Friday, August 30, 2019


For several years, I have been making figurine mooncakes rather than the 'big' ones or snowskin mooncakes because my family members prefer Koong Cai Paeng [plain figurine mooncakes].  Their preference makes it easier for me, hehehe!
This year, I looked up some you-tube videos [not many] and I noticed that the recipes are about the same.  It is the skill is mixing the dough, baking them that makes the mooncakes turn out difference.  Before serving, the most important step is the resting of them  for several days after baking.  They are extra fragrant and soft.
This recipe is adapted from 3C Kitchen [here] with some modifications
[makes 24-medium size Angku mould]
200 ml golden syrup
70 ml peanut oil
1 tsp alkaline water
1/2 tsp baking soda - gives a nice darker colour
360 gm low protein flour
  1. Combine golden syrup, peanut oil, alkaline water and baking soda in a mixing bowl.  Stir with a wooden spatula until well blended.
  2. Sift flour and fold in 2/3 of it into syrup mixture using the cutting method lightly.  Add in the remaining and fold until no sign of white flour.  Cover and leave to rest for an hour or more.
  3. Divide into small portion sufficient to fill the size of the mould used.
  4. Roll each portion into rounds and press onto mould.  Knock out dough and place on baking tray lined with parchment paper.
  5. Bake in a preheated oven at 200 degrees C for 10 minutes.  Remove to cool for 10 minutes.  Returned cooled mooncakes to oven and bake for another 5 minutes or until nicely golden brown.
  6. Remove to cool and leave mooncakes to air for several days before serving.  Store in mooncake containers.

Wednesday, August 28, 2019


 Surprisingly good dish that can be eaten with rice or just as a fried noodle dish.  If serving as noodles, just add more glass noodles and water.
The addition of curry leaves, adds extra fragrance and aroma to this dish.  The eggplant is soft and sweet, goes well with the savoury taste of the noodles.  The addition of crispy fried soya kelp provides a different texture to this dish.  Awesome.
[serves 2]
1 medium eggplant [brinjal] - sliced wedges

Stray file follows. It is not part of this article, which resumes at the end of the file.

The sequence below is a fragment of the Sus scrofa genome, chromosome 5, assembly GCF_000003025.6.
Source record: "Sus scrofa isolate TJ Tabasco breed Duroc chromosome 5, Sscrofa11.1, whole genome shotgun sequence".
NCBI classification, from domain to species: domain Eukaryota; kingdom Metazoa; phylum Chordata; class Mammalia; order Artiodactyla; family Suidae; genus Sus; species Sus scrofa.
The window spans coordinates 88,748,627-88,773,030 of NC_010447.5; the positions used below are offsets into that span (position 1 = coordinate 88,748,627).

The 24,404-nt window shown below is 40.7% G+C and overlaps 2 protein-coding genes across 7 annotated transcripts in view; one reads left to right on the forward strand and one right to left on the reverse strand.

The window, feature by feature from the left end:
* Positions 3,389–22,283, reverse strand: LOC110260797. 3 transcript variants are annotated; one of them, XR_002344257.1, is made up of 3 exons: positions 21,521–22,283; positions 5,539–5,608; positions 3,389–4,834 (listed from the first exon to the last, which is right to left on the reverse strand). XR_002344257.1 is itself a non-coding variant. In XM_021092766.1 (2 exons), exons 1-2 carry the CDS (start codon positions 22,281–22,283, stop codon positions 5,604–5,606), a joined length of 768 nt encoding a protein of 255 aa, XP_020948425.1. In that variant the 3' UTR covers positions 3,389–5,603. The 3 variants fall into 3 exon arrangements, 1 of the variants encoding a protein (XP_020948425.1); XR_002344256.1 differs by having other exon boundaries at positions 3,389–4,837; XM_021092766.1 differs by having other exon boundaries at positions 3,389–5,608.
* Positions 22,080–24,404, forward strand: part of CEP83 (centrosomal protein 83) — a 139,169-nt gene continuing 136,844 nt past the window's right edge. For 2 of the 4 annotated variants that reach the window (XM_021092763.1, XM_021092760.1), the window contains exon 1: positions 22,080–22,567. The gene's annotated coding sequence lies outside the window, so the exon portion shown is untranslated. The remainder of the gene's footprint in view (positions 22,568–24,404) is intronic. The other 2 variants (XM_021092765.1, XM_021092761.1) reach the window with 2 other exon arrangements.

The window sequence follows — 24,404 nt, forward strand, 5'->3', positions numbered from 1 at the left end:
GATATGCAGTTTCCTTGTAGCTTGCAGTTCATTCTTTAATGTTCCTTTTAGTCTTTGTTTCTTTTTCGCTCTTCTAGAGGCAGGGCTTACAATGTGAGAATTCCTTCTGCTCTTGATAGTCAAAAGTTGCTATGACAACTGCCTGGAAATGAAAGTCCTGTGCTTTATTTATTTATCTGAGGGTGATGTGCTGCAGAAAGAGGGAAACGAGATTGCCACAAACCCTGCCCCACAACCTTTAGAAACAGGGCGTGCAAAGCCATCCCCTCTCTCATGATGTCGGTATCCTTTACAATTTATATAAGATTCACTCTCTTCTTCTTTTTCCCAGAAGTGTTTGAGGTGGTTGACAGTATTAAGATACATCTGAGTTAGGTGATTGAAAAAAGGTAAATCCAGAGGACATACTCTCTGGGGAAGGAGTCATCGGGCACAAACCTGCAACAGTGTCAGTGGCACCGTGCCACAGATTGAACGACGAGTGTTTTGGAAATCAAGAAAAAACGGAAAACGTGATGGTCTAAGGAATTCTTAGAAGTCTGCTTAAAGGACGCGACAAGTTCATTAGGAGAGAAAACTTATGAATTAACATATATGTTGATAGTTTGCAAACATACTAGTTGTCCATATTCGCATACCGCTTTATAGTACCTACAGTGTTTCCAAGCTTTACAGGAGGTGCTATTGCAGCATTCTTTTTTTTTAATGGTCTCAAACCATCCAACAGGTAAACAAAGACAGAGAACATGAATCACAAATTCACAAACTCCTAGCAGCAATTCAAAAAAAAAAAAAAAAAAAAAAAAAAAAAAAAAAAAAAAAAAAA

50 gm carrots - cut strips or shredded
1 red chilli - sliced
1-2 sprigs curry leaves
1/2 tbsp chopped ginger
3 tbsp fried crispy soya kelp
50 gm glass noodles - soak in water for 5 minutes, drained
150 ml water
1 tbsp each fermented soya bean [taucheong], oyster sauce and light soya sauce
1 tsp dark soy sauce
1/2 tsp salt to taste
 dash of pepper and mushroom stock granules

  1. Soak sliced  eggplant in water until required.
  2. Heat 1 tbsp oil in wok, saute ginger and curry leaves until aromatic.  
  3. Add in eggplant and carrots.  Stir fry to mix well, then add in seasoning and water.  Stir fry and bring to boil.  
  4. Add in glass noodles and red chillies.  Stir fry until water is almost dry but noodles are moist.  Add in soya kelp.  Mix well.
  5. Dish up to serve.  Garnish with remaining soya kelp.
  6. Serve with rice or enjoy as a noodle dish.

Tuesday, August 27, 2019


This savoury tofu dish recipe is from Irene Yong [you-tube]  which is easy to prepare yet delicious and healthy.  Thanks to Irene for sharing her recipes on  vegetarian dishes.
Meatless dish, though but it is rich in protein from the tofu and mushrooms as it contain substantial nutrients, enzymes, vitamins.  Mushrooms are excellent sources of antioxidants and selenium.
A delicious vegetarian dish, great with rice or porridge.  The vegetables [carrots and capsicum] are sweet while the tofu absorbs the flavours of the seasoning. 
[serves 2-3]
2 pieces tofu - cut 1/2 inch thick slices - fried golden brown
3-4 dried mushrooms - soaked and clut thick strips
1 green capsicum - seeded and cut thick strips
1 red chilli - seeded and cut thick strips
50 gm red carrot - peeled and sliced
some chopped ginger
1 tbsp each oyster sauce, light soy sauce and cooking wine
dash of pepper, mushroom stock granules and salt to taste
100 ml water
1 tsp cornflour + 1 tbsp water for thickening

  1. Using the same wok from frying the tofu, remove excess oil.  Saute ginger and mushrooms until aromatic.  Add in carrots.  Stir to mix well.
  2. Add in fried tofu, seasoning and water.  Bring to boil for a few minutes.
  3. Add in chillies and capsicum.  Stir to mix well.
  4. Thicken with cornstarch water.  Drizzle in some sesame seed oil.
  5. Dish up to serve.

Monday, August 12, 2019


A very simple vegetarian dish with only 2 main ingredients, yet it is tasty and delicious.  The Chinese crueller pieces are crispy with its savoury taste which blends well with sweet taste of the fried louffa [petola].  An awesome combination and a quick cook dish.  Certain parts of the cruellers are still crispy when you enjoy this dish right away.
1 medium size louffa - green hard skin scraped - cut into wedges
1 Chinese crueller [Eu Char Koay] - cut into small sections
1 red chilli - seeded and cut into pieces
some chopped ginger
some water
1/2 tsp cornstarch + 1 tbsp water [for thickening]
1/4 tsp mushroom stock granules
dash of pepper 
salt to taste
  1. Pan fry cruellers in a non stick pan [without oil] over low medium heat until crispy.  Dish up, set aside.
  2. Using the same pan, add in 1 tsp oil to saute ginger until fragrant.  Add in the louffa and red chillies.  Fry over high heat until louffa is soft, add in some water and seasoning to taste.
  3. Add in fried cruellers, stir to mix well and thicken with cornstarch water.
  4. Dish up to serve.